2016-17 Tiered Community Mentoring Program participants.
Photos by Mike Vigneux.
The Massachusetts Bar Association's
Tiered Community Mentoring (TCM) Program officially entered its
eighth year with a kickoff event at the John Adams Courthouse on
After a welcoming address from MBA
President Jeffrey N. Catalano and an overview of the program from
Hon. Angela M. Ordoñez, chief justice of the Probate and Family
Court, mentors and mentees listened to a presentation on "The Art
and Importance of Networking," given by Quaime V. Lee, associate
director of professional and career development at Suffolk
University Law School.
The event also featured guest
speakers Hon. Paula M. Carey, chief justice of the Massachusetts
Trial Court, and Hon. Kimberly S. Budd, associate justice of the
Massachusetts Supreme Judicial Court. Both Carey and Budd spoke
about the importance of mentoring.
"A mentor really affects the
professional and personal life of his or her mentees, fostering
insight, identifying needed knowledge and expanding growth and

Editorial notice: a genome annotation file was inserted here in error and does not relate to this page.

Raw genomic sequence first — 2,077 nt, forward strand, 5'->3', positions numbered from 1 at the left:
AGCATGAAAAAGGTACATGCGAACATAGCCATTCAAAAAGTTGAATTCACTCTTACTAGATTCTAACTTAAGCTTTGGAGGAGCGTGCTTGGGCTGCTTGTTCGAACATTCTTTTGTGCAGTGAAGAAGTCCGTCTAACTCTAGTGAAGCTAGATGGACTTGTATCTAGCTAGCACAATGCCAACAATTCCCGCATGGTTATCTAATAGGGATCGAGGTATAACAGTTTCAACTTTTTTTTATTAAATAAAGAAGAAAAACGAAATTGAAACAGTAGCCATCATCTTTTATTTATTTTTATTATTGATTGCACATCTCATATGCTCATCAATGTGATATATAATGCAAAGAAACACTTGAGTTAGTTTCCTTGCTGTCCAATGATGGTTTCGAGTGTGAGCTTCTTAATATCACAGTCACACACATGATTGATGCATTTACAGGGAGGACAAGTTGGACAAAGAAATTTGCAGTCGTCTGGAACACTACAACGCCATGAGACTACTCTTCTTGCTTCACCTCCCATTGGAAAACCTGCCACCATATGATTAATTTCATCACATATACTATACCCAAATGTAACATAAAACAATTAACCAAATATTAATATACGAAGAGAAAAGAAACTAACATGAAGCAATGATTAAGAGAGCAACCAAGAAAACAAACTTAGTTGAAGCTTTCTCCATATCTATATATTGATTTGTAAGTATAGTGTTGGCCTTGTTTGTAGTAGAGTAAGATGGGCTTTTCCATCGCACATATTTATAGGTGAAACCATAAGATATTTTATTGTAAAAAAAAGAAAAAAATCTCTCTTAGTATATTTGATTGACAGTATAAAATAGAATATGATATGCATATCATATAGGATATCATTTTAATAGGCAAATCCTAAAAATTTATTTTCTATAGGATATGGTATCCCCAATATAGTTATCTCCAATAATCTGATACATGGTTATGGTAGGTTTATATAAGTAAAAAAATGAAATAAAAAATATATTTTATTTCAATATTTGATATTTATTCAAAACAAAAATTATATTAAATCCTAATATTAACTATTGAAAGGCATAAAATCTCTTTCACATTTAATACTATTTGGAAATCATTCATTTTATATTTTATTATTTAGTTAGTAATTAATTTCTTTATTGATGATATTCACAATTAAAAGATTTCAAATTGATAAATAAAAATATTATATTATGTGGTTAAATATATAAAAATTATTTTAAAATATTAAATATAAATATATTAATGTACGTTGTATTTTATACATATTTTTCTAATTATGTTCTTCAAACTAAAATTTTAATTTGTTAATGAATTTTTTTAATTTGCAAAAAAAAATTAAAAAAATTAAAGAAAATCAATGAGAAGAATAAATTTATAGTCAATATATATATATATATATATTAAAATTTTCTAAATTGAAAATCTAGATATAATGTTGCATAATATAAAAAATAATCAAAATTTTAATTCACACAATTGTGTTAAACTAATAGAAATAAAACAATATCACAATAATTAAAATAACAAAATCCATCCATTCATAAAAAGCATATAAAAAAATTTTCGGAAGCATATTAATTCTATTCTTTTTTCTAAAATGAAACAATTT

opportunities," said Carey.
"In the jobs where I've had a mentor
or somebody who was looking out for me and making sure that I got
opportunities, somebody who advised and believed in me, in those
cases that's where I had the most success," added Budd.
The MBA's TCM Program provides high
school, undergraduate and law school students access to legal
professionals; an understanding of the legal profession; and an
awareness of the career opportunities available. Participating
schools are Brighton High School, Community Academy of Science and
Health, Fenway High School, Roxbury Community College, New England
Law Boston, Northeastern University School of Law, Suffolk
University Law School and UMass Law School Dartmouth.